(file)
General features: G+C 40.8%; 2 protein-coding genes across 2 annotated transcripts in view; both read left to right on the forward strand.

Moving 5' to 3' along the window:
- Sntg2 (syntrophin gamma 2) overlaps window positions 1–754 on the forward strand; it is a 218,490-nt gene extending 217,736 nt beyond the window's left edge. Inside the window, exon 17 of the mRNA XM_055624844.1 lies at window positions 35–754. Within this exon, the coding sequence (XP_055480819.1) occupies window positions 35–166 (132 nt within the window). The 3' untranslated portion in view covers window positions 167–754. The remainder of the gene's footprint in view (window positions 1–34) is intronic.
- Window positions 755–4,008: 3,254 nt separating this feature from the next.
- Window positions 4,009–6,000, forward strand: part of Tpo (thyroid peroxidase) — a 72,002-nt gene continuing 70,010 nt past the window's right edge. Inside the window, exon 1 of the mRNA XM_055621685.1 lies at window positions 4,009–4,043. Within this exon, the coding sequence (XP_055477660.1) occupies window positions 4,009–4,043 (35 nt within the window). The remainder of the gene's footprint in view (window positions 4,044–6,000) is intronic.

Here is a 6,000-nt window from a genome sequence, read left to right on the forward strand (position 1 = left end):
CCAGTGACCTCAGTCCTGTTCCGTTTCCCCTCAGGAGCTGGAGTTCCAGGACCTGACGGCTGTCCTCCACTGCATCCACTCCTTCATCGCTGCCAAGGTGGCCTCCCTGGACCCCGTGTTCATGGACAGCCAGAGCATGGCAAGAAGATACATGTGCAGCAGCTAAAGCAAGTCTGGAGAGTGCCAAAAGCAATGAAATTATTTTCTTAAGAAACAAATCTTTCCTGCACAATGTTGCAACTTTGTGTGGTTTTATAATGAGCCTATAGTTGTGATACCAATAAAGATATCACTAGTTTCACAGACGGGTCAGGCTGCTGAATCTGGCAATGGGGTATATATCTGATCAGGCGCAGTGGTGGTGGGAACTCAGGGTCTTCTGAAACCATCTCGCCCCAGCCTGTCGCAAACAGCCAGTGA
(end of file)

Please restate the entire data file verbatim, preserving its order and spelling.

General features: G+C 40.8%; 2 protein-coding genes across 2 annotated transcripts in view; both read left to right on the forward strand.

Moving 5' to 3' along the window:
- Sntg2 (syntrophin gamma 2) overlaps window positions 1–754 on the forward strand; it is a 218,490-nt gene extending 217,736 nt beyond the window's left edge. Inside the window, exon 17 of the mRNA XM_055624844.1 lies at window positions 35–754. Within this exon, the coding sequence (XP_055480819.1) occupies window positions 35–166 (132 nt within the window). The 3' untranslated portion in view covers window positions 167–754. The remainder of the gene's footprint in view (window positions 1–34) is intronic.
- Window positions 755–4,008: 3,254 nt separating this feature from the next.
- Window positions 4,009–6,000, forward strand: part of Tpo (thyroid peroxidase) — a 72,002-nt gene continuing 70,010 nt past the window's right edge. Inside the window, exon 1 of the mRNA XM_055621685.1 lies at window positions 4,009–4,043. Within this exon, the coding sequence (XP_055477660.1) occupies window positions 4,009–4,043 (35 nt within the window). The remainder of the gene's footprint in view (window positions 4,044–6,000) is intronic.

Here is a 6,000-nt window from a genome sequence, read left to right on the forward strand (position 1 = left end):
CCAGTGACCTCAGTCCTGTTCCGTTTCCCCTCAGGAGCTGGAGTTCCAGGACCTGACGGCTGTCCTCCACTGCATCCACTCCTTCATCGCTGCCAAGGTGGCCTCCCTGGACCCCGTGTTCATGGACAGCCAGAGCATGGCAAGAAGATACATGTGCAGCAGCTAAAGCAAGTCTGGAGAGTGCCAAAAGCAATGAAATTATTTTCTTAAGAAACAAATCTTTCCTGCACAATGTTGCAACTTTGTGTGGTTTTATAATGAGCCTATAGTTGTGATACCAATAAAGATATCACTAGTTTCACAGACGGGTCAGGCTGCTGAATCTGGCAATGGGGTATATATCTGATCAGGCGCAGTGGTGGTGGGAACTCAGGGTCTTCTGAAACCATCTCGCCCCAGCCTGTCGCAAACAGCCAGTGA